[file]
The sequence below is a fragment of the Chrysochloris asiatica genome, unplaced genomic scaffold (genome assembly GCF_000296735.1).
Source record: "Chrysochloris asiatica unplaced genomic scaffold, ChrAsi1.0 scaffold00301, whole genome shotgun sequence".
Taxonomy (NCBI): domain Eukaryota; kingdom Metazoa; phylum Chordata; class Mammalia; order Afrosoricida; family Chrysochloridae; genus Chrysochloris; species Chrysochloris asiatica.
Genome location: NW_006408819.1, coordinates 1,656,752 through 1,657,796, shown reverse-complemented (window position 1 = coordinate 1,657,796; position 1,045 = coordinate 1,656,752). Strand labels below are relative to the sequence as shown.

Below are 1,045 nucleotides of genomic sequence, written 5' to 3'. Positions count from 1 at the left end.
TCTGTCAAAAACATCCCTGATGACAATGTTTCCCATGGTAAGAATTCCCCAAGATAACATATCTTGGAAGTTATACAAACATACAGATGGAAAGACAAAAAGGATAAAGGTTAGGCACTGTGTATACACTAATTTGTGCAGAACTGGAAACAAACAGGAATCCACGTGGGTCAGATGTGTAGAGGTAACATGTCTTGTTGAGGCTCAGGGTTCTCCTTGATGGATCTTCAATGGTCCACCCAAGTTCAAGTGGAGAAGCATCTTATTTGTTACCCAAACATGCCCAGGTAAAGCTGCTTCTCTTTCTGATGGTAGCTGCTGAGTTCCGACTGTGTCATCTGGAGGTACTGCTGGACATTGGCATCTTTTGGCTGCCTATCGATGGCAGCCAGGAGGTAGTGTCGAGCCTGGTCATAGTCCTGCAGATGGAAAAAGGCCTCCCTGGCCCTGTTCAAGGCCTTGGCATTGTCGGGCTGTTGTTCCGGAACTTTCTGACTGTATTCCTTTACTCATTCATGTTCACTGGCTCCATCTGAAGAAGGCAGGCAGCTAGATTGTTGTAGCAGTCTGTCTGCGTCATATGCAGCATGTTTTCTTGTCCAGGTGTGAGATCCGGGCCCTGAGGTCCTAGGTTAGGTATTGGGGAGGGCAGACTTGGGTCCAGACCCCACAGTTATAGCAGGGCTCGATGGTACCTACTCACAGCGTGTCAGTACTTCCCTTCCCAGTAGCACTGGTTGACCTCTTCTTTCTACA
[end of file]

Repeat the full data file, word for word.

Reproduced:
The sequence below is a fragment of the Chrysochloris asiatica genome, unplaced genomic scaffold (genome assembly GCF_000296735.1).
Source record: "Chrysochloris asiatica unplaced genomic scaffold, ChrAsi1.0 scaffold00301, whole genome shotgun sequence".
Taxonomy (NCBI): domain Eukaryota; kingdom Metazoa; phylum Chordata; class Mammalia; order Afrosoricida; family Chrysochloridae; genus Chrysochloris; species Chrysochloris asiatica.
Genome location: NW_006408819.1, coordinates 1,656,752 through 1,657,796, shown reverse-complemented (window position 1 = coordinate 1,657,796; position 1,045 = coordinate 1,656,752). Strand labels below are relative to the sequence as shown.

Below are 1,045 nucleotides of genomic sequence, written 5' to 3'. Positions count from 1 at the left end.
TCTGTCAAAAACATCCCTGATGACAATGTTTCCCATGGTAAGAATTCCCCAAGATAACATATCTTGGAAGTTATACAAACATACAGATGGAAAGACAAAAAGGATAAAGGTTAGGCACTGTGTATACACTAATTTGTGCAGAACTGGAAACAAACAGGAATCCACGTGGGTCAGATGTGTAGAGGTAACATGTCTTGTTGAGGCTCAGGGTTCTCCTTGATGGATCTTCAATGGTCCACCCAAGTTCAAGTGGAGAAGCATCTTATTTGTTACCCAAACATGCCCAGGTAAAGCTGCTTCTCTTTCTGATGGTAGCTGCTGAGTTCCGACTGTGTCATCTGGAGGTACTGCTGGACATTGGCATCTTTTGGCTGCCTATCGATGGCAGCCAGGAGGTAGTGTCGAGCCTGGTCATAGTCCTGCAGATGGAAAAAGGCCTCCCTGGCCCTGTTCAAGGCCTTGGCATTGTCGGGCTGTTGTTCCGGAACTTTCTGACTGTATTCCTTTACTCATTCATGTTCACTGGCTCCATCTGAAGAAGGCAGGCAGCTAGATTGTTGTAGCAGTCTGTCTGCGTCATATGCAGCATGTTTTCTTGTCCAGGTGTGAGATCCGGGCCCTGAGGTCCTAGGTTAGGTATTGGGGAGGGCAGACTTGGGTCCAGACCCCACAGTTATAGCAGGGCTCGATGGTACCTACTCACAGCGTGTCAGTACTTCCCTTCCCAGTAGCACTGGTTGACCTCTTCTTTCTACA